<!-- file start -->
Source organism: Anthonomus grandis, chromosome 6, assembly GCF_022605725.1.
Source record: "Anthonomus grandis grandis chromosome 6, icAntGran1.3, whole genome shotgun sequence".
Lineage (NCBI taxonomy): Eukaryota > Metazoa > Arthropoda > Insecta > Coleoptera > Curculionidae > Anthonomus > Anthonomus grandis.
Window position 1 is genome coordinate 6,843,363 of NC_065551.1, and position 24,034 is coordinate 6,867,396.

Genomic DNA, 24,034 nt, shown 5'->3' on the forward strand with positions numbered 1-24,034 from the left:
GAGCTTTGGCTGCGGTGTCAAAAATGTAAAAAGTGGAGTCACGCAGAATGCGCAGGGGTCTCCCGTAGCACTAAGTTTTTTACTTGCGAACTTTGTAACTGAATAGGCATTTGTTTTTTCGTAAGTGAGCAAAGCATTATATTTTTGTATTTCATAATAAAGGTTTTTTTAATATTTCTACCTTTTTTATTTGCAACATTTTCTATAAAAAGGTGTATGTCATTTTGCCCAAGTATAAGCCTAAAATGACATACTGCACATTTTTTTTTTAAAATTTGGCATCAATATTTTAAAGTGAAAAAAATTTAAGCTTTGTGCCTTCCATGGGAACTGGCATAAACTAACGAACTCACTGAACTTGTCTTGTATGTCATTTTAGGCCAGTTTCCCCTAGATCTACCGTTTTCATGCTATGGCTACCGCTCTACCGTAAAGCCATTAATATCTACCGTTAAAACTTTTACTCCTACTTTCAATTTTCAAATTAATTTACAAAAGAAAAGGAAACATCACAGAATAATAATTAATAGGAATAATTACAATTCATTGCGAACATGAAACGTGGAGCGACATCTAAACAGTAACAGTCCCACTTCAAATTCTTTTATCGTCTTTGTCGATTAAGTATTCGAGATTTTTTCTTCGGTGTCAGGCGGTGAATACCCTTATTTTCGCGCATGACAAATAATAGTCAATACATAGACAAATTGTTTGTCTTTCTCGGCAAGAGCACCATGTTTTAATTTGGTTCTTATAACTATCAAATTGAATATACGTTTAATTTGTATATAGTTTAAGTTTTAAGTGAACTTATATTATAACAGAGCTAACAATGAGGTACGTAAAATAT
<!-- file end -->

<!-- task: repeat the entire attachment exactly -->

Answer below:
Source organism: Anthonomus grandis, chromosome 6, assembly GCF_022605725.1.
Source record: "Anthonomus grandis grandis chromosome 6, icAntGran1.3, whole genome shotgun sequence".
Lineage (NCBI taxonomy): Eukaryota > Metazoa > Arthropoda > Insecta > Coleoptera > Curculionidae > Anthonomus > Anthonomus grandis.
Window position 1 is genome coordinate 6,843,363 of NC_065551.1, and position 24,034 is coordinate 6,867,396.

Genomic DNA, 24,034 nt, shown 5'->3' on the forward strand with positions numbered 1-24,034 from the left:
GAGCTTTGGCTGCGGTGTCAAAAATGTAAAAAGTGGAGTCACGCAGAATGCGCAGGGGTCTCCCGTAGCACTAAGTTTTTTACTTGCGAACTTTGTAACTGAATAGGCATTTGTTTTTTCGTAAGTGAGCAAAGCATTATATTTTTGTATTTCATAATAAAGGTTTTTTTAATATTTCTACCTTTTTTATTTGCAACATTTTCTATAAAAAGGTGTATGTCATTTTGCCCAAGTATAAGCCTAAAATGACATACTGCACATTTTTTTTTTAAAATTTGGCATCAATATTTTAAAGTGAAAAAAATTTAAGCTTTGTGCCTTCCATGGGAACTGGCATAAACTAACGAACTCACTGAACTTGTCTTGTATGTCATTTTAGGCCAGTTTCCCCTAGATCTACCGTTTTCATGCTATGGCTACCGCTCTACCGTAAAGCCATTAATATCTACCGTTAAAACTTTTACTCCTACTTTCAATTTTCAAATTAATTTACAAAAGAAAAGGAAACATCACAGAATAATAATTAATAGGAATAATTACAATTCATTGCGAACATGAAACGTGGAGCGACATCTAAACAGTAACAGTCCCACTTCAAATTCTTTTATCGTCTTTGTCGATTAAGTATTCGAGATTTTTTCTTCGGTGTCAGGCGGTGAATACCCTTATTTTCGCGCATGACAAATAATAGTCAATACATAGACAAATTGTTTGTCTTTCTCGGCAAGAGCACCATGTTTTAATTTGGTTCTTATAACTATCAAATTGAATATACGTTTAATTTGTATATAGTTTAAGTTTTAAGTGAACTTATATTATAACAGAGCTAACAATGAGGTACGTAAAATAT